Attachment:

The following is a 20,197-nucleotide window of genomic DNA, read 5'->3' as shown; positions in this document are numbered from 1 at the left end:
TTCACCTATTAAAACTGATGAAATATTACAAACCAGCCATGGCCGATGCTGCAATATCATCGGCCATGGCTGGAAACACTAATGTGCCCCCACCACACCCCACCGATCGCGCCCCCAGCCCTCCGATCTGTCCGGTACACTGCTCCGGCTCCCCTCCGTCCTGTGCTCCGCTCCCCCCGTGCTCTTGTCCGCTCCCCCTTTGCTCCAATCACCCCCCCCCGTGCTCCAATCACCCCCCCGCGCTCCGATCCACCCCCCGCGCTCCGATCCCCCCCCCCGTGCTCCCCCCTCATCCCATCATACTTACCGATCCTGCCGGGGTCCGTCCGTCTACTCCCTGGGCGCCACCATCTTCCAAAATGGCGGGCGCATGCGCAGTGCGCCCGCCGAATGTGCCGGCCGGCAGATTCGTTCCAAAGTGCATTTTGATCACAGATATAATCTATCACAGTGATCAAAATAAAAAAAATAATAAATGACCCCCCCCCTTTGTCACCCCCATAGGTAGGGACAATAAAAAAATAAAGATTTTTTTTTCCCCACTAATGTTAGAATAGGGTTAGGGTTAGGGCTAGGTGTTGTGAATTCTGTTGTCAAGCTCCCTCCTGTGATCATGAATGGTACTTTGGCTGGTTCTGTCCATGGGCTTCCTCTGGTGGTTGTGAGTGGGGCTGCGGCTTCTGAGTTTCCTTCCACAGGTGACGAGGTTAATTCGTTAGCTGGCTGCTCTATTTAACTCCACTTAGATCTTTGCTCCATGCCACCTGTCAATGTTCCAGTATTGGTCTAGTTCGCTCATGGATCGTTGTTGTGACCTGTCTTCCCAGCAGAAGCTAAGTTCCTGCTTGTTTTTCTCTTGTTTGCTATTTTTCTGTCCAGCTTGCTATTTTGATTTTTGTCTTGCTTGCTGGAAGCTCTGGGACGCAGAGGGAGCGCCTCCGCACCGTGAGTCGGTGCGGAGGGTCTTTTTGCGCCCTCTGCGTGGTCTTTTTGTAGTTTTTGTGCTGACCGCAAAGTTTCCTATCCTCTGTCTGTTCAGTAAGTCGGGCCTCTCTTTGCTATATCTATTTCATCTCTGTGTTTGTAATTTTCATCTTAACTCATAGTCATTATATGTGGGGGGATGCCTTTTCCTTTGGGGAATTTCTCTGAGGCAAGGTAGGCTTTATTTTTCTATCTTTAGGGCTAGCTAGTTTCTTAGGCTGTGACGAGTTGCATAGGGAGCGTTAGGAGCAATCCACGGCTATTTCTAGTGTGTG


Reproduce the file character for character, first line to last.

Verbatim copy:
The following is a 20,197-nucleotide window of genomic DNA, read 5'->3' as shown; positions in this document are numbered from 1 at the left end:
TTCACCTATTAAAACTGATGAAATATTACAAACCAGCCATGGCCGATGCTGCAATATCATCGGCCATGGCTGGAAACACTAATGTGCCCCCACCACACCCCACCGATCGCGCCCCCAGCCCTCCGATCTGTCCGGTACACTGCTCCGGCTCCCCTCCGTCCTGTGCTCCGCTCCCCCCGTGCTCTTGTCCGCTCCCCCTTTGCTCCAATCACCCCCCCCCGTGCTCCAATCACCCCCCCGCGCTCCGATCCACCCCCCGCGCTCCGATCCCCCCCCCCGTGCTCCCCCCTCATCCCATCATACTTACCGATCCTGCCGGGGTCCGTCCGTCTACTCCCTGGGCGCCACCATCTTCCAAAATGGCGGGCGCATGCGCAGTGCGCCCGCCGAATGTGCCGGCCGGCAGATTCGTTCCAAAGTGCATTTTGATCACAGATATAATCTATCACAGTGATCAAAATAAAAAAAATAATAAATGACCCCCCCCCTTTGTCACCCCCATAGGTAGGGACAATAAAAAAATAAAGATTTTTTTTTCCCCACTAATGTTAGAATAGGGTTAGGGTTAGGGCTAGGTGTTGTGAATTCTGTTGTCAAGCTCCCTCCTGTGATCATGAATGGTACTTTGGCTGGTTCTGTCCATGGGCTTCCTCTGGTGGTTGTGAGTGGGGCTGCGGCTTCTGAGTTTCCTTCCACAGGTGACGAGGTTAATTCGTTAGCTGGCTGCTCTATTTAACTCCACTTAGATCTTTGCTCCATGCCACCTGTCAATGTTCCAGTATTGGTCTAGTTCGCTCATGGATCGTTGTTGTGACCTGTCTTCCCAGCAGAAGCTAAGTTCCTGCTTGTTTTTCTCTTGTTTGCTATTTTTCTGTCCAGCTTGCTATTTTGATTTTTGTCTTGCTTGCTGGAAGCTCTGGGACGCAGAGGGAGCGCCTCCGCACCGTGAGTCGGTGCGGAGGGTCTTTTTGCGCCCTCTGCGTGGTCTTTTTGTAGTTTTTGTGCTGACCGCAAAGTTTCCTATCCTCTGTCTGTTCAGTAAGTCGGGCCTCTCTTTGCTATATCTATTTCATCTCTGTGTTTGTAATTTTCATCTTAACTCATAGTCATTATATGTGGGGGGATGCCTTTTCCTTTGGGGAATTTCTCTGAGGCAAGGTAGGCTTTATTTTTCTATCTTTAGGGCTAGCTAGTTTCTTAGGCTGTGACGAGTTGCATAGGGAGCGTTAGGAGCAATCCACGGCTATTTCTAGTGTGTG